ResiliencePublished on Resilience (http://www.resilience.org)
Ukraine crisis is about Great Power oil, gas pipeline rivalryPublished by The Guardian Earth Insight blog on 2014-03-07
Original article: http://www.theguardian.com/environment/earth-insight/2014/mar/06/ukraine-crisis-great-power-oil-gas-rivals-pipelines by Nafeez Ahmed
Pipeline map via BBC
Russia's armed intervention in the Crimea undoubtedly illustrates President Putin's ruthless determination to get his way in Ukraine. But less attention has been paid to the role of the United States in interfering in Ukrainian politics and civil society. Both powers are motivated by the desire to ensure that a geostrategically pivotal country with respect to control of critical energy pipeline routes remains in their own sphere of influence.
Much has been made of the reported leak of the recording of an alleged private telephone conversation between US assistant secretary of state Victoria Nuland and US ambassador to Kiev Geoffrey Pyatt. While the focus has been on Nuland's rude language, which has already elicited US apologies, the more important context of this language concerns the US role in liaising with Ukrainian opposition parties with a view, it seems, to manipulate the orientation of the Ukrainian government in accordance with US interests.
Nuland: Good. I don't think [opposition leader] Klitsch should go into the government. I don't think it's necessary, I don't think it's a good idea.Pyatt: Yeah. I guess... in terms of him not going into the government, just let him stay out and do his political homework and stuff. I'm just thinking in terms of sort of the process moving ahead we want to keep the moderate democrats together. The problem is going to be Tyahnybok [Oleh Tyahnybok, the other opposition leader] and his guys and I'm sure that's part of what [President Viktor] Yanukovych is calculating on all this.Nuland: [Breaks in] I think Yats is the guy who's got the economic experience, the governing experience. He's the... what he needs is Klitsch and Tyahnybok on the outside. He needs to be talking to them four times a week, you know. I just think Klitsch going in... he's going to be at that level working for Yatseniuk, it's just not going to work.[...]Nuland: OK. He's [Jeff Feltman, United Nations Under-Secretary-General for Political Affairs] now gotten both [UN official Robert] Serry and [UN Secretary General] Ban Ki-moon to agree that Serry could come in Monday or Tuesday. So that would be great, I think, to help glue this thing and to have the UN help glue it and, you know, Fuck the EU.Pyatt: No, exactly. And I think we've got to do something to make it stick together because you can be pretty sure that if it does start to gain altitude, that the Russians will be working behind the scenes to try to torpedo it.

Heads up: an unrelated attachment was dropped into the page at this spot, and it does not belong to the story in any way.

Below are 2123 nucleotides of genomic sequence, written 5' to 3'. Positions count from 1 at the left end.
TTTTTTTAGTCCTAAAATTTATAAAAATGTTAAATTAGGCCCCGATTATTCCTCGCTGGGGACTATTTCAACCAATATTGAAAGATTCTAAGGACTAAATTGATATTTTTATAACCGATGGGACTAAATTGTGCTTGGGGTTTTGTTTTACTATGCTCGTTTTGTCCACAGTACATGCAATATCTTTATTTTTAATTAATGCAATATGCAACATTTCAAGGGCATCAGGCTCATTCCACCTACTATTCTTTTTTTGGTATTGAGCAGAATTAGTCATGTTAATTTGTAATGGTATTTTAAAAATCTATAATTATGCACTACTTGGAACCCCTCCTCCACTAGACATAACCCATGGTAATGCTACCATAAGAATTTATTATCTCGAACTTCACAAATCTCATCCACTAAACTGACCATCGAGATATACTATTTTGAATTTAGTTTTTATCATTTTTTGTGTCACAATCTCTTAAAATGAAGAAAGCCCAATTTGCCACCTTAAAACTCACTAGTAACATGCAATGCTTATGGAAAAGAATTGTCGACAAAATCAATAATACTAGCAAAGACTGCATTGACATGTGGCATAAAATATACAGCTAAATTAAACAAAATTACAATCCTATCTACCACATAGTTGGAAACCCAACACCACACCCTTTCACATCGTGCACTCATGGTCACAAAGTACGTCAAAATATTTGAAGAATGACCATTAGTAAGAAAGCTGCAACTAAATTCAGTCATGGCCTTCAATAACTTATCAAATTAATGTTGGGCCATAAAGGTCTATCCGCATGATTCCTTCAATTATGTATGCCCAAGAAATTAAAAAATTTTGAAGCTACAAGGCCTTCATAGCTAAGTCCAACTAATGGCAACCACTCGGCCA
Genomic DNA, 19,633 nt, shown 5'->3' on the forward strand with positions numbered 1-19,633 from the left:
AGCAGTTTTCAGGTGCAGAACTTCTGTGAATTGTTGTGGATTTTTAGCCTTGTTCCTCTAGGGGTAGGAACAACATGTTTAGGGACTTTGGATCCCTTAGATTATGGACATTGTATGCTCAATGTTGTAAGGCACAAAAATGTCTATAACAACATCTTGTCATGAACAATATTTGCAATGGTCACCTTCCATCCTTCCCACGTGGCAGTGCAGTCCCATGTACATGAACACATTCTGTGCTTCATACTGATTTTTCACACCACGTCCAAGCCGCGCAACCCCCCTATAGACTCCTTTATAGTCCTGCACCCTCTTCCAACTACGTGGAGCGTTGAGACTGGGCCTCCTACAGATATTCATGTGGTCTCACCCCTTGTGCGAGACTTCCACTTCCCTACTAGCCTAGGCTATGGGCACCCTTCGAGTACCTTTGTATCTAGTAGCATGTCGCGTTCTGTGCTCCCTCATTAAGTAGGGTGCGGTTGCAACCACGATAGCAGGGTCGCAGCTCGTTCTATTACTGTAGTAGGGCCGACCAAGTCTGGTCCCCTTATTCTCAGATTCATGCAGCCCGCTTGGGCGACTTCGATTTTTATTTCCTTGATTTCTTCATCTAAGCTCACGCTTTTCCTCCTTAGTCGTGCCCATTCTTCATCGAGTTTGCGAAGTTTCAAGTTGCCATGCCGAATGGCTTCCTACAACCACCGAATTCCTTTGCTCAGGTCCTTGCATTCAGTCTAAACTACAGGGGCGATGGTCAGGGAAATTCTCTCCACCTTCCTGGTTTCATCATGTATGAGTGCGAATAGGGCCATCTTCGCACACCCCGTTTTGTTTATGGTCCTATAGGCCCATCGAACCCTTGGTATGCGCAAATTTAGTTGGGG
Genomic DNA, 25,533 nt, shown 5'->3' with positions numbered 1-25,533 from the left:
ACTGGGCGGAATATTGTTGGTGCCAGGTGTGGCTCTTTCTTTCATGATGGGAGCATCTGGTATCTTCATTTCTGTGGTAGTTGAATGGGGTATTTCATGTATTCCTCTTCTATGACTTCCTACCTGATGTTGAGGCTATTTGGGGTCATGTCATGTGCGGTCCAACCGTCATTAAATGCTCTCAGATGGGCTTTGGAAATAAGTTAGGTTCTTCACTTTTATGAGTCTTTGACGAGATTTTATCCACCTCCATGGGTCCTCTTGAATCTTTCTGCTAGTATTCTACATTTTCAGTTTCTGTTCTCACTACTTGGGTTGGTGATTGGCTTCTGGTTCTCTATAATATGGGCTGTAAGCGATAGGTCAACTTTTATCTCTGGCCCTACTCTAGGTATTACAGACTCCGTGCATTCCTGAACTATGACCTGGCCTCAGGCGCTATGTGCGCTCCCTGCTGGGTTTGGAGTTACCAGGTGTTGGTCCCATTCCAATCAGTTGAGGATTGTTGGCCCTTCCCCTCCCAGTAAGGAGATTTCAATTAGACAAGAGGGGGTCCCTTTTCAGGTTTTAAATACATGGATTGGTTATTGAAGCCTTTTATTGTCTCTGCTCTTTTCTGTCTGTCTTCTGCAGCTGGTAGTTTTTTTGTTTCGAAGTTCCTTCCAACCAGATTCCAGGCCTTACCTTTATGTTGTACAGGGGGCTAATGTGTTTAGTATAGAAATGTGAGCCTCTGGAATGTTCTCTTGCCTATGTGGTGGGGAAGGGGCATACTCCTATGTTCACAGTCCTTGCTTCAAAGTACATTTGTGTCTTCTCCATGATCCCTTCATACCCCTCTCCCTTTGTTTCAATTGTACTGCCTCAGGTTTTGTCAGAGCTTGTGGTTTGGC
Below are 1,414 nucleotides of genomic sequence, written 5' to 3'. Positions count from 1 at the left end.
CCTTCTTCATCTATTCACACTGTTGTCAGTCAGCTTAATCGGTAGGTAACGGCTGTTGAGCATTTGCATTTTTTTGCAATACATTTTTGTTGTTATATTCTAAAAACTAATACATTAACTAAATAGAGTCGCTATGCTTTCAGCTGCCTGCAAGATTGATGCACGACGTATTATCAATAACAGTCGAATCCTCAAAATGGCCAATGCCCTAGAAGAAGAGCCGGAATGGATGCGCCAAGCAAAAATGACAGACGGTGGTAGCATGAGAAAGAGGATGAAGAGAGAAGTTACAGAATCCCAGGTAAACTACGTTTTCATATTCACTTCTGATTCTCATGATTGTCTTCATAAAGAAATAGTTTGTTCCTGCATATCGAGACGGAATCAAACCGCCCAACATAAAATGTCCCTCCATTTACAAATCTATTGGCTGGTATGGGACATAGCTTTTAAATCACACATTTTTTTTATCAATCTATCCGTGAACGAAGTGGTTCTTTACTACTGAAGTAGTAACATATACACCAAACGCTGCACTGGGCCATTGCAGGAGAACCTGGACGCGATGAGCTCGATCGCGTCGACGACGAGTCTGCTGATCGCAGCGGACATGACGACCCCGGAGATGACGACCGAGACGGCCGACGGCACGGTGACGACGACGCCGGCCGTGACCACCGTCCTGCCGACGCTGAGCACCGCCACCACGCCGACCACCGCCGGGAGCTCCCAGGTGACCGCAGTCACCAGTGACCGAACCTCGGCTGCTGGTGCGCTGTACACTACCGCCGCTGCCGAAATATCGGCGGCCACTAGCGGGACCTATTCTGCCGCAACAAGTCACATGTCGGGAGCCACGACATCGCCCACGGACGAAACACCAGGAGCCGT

"... suggests that the US has very clear ideas about what the outcome should be and is striving to achieve these goals... Washington clearly has its own game-plan.... [with] various officials attempting to marshal the Ukrainian opposition [and] efforts to get the UN to play an active role in bolstering a deal."
"Today, there are senior officials in the Ukrainian government, in the business community, as well as in the opposition, civil society, and religious community, who believe in this democratic and European future for their country. And they've been working hard to move their country and their president in the right direction."
"Ukraine is increasingly perceived to be critically situated in the emerging battle to dominate energy transport corridors linking the oil and natural gas reserves of the Caspian basin to European markets... Considerable competition has already emerged over the construction of pipelines. Whether Ukraine will provide alternative routes helping to diversify access, as the West would prefer, or 'find itself forced to play the role of a Russian subsidiary,' remains to be seen."
"... supporting multiple pipeline routes on the East–West axis as a way of helping promote a more pluralistic system in the region as an alternative to continued Russian hegemony."
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